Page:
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Welcome to the continuing diary series, "Let's Read a WHEE Book Together!" (a shameless rip-off of plf515's weekly "Let's Read a Book Together!"). This week, we'll be continuing with the chapter-by-chapter review of Mindless Eating, the 2006 book by researcher Brian Wansink.

WHEE (Weight, Health, Eating and Exercise) is a community support diary for Kossacks who are currently or planning to start losing, gaining or maintaining their weight through diet and exercise or fitness. Any supportive comments, suggestions or positive distractions are appreciated. If you are working on your weight or fitness, please -- join us! You can also click the WHEE tag to view all diary posts.

Mindless Eating: Why We Eat More Than We Think, by Brian Wansink
The story so far:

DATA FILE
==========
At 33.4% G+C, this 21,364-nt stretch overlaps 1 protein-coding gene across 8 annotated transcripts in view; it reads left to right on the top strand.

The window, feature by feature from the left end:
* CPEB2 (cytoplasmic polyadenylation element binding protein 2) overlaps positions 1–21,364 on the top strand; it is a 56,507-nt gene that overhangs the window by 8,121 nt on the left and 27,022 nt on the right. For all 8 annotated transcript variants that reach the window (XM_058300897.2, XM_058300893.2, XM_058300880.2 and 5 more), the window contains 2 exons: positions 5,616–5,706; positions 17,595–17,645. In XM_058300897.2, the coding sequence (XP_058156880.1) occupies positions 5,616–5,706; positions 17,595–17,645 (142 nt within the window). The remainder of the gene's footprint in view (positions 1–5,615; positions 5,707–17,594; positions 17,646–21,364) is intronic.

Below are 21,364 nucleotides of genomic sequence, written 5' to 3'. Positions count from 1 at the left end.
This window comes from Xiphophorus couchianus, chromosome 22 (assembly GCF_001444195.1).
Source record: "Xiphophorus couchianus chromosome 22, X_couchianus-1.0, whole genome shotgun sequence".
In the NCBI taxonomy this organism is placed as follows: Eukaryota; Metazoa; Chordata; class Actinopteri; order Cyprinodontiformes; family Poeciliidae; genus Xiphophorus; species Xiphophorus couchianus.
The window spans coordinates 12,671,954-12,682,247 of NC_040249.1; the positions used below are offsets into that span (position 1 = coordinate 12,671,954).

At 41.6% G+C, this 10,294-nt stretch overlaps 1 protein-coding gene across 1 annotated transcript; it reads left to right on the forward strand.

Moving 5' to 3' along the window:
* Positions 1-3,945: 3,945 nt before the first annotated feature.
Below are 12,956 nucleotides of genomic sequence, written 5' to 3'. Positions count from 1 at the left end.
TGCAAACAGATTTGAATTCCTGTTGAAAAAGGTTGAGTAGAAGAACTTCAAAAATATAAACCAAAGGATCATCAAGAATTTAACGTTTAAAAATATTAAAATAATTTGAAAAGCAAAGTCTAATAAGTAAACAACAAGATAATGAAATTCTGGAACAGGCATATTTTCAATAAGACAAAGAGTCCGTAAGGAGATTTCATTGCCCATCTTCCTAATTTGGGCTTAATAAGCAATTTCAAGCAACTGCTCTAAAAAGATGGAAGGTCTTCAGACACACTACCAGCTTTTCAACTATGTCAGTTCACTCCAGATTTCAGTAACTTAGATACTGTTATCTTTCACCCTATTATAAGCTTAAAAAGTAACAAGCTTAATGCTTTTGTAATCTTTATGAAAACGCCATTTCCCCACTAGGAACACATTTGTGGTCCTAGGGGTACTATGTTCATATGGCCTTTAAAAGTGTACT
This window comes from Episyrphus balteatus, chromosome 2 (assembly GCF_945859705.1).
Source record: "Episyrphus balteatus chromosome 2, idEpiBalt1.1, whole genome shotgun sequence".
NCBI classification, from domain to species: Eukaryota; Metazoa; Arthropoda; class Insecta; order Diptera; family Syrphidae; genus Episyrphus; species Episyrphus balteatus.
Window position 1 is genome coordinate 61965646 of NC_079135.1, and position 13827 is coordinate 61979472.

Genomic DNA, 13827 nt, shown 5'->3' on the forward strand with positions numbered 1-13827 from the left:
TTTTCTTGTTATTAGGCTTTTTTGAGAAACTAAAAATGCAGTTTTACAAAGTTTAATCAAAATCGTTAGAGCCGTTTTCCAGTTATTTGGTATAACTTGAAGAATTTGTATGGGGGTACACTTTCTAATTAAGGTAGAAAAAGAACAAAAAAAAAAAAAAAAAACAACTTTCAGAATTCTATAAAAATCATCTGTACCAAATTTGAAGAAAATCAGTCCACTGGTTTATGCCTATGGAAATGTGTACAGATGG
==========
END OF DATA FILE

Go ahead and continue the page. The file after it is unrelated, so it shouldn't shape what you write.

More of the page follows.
In Chapter One, Brian Wansink focused on why we overeat: "We overeat because there are signals and cues around us that tell us to eat." He then introduced what he calls the "mindless margin" - the idea that we can lose weight without feeling deprived by maintaining a calorie deficit of just a couple hundred calories, rather than trying to lose weight quickly from a large deficit. In his tips at the end of Chapter One, he advised a "mindless margin" of 20% - eat 20% less of energy-dense food like meat, cheese, oils and fats, and desserts. And eat 20% more of vegetables and fruits.

In Chapter Two, Wansink introduced the idea that we Americans typically use visual cues to decide how much to eat, rather than learning to judge how much is enough based on a feeling of fullness. In the tips at the end of Chapter Two, he advises us to maximize helpful visual cues, by pre-plating food (instead of having serving dishes at the table or eating directly from a larger container) and keeping the "empties" (such as chicken bones or empty drink glasses) in view while deciding whether to have more.

Chapter Three: Surveying the Tablescape
In Chapter Three, Wansink continues with the idea of visual cues and their effect on the amounts we eat. He begins by comparing American kitchens to European and Asian kitchens - our kitchens are larger, much larger. He contends that an American home with a foreign-sized kitchen would be unsellable.